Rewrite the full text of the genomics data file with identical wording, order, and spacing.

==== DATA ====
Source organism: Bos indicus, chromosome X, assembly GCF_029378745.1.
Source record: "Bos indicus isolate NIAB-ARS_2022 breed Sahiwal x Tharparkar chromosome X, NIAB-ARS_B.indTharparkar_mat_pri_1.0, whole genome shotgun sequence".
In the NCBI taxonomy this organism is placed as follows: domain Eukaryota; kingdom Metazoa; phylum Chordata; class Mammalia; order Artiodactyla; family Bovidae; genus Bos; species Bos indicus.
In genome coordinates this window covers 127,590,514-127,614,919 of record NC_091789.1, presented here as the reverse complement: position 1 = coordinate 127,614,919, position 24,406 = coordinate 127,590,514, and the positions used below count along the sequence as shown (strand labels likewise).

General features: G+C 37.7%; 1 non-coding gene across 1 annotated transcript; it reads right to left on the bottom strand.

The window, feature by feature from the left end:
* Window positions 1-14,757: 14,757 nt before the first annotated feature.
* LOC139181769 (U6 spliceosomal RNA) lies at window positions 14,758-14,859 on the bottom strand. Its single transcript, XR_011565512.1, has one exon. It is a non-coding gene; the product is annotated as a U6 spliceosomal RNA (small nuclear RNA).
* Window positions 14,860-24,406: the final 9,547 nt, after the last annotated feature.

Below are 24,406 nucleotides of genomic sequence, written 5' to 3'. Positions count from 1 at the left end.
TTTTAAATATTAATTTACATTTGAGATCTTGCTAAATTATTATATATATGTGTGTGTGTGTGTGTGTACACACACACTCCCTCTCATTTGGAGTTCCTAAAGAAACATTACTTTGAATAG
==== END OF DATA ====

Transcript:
Source organism: Bos indicus, chromosome X, assembly GCF_029378745.1.
Source record: "Bos indicus isolate NIAB-ARS_2022 breed Sahiwal x Tharparkar chromosome X, NIAB-ARS_B.indTharparkar_mat_pri_1.0, whole genome shotgun sequence".
In the NCBI taxonomy this organism is placed as follows: domain Eukaryota; kingdom Metazoa; phylum Chordata; class Mammalia; order Artiodactyla; family Bovidae; genus Bos; species Bos indicus.
In genome coordinates this window covers 127,590,514-127,614,919 of record NC_091789.1, presented here as the reverse complement: position 1 = coordinate 127,614,919, position 24,406 = coordinate 127,590,514, and the positions used below count along the sequence as shown (strand labels likewise).

General features: G+C 37.7%; 1 non-coding gene across 1 annotated transcript; it reads right to left on the bottom strand.

The window, feature by feature from the left end:
* Window positions 1-14,757: 14,757 nt before the first annotated feature.
* LOC139181769 (U6 spliceosomal RNA) lies at window positions 14,758-14,859 on the bottom strand. Its single transcript, XR_011565512.1, has one exon. It is a non-coding gene; the product is annotated as a U6 spliceosomal RNA (small nuclear RNA).
* Window positions 14,860-24,406: the final 9,547 nt, after the last annotated feature.

Below are 24,406 nucleotides of genomic sequence, written 5' to 3'. Positions count from 1 at the left end.
TTTTAAATATTAATTTACATTTGAGATCTTGCTAAATTATTATATATATGTGTGTGTGTGTGTGTGTACACACACACTCCCTCTCATTTGGAGTTCCTAAAGAAACATTACTTTGAATAG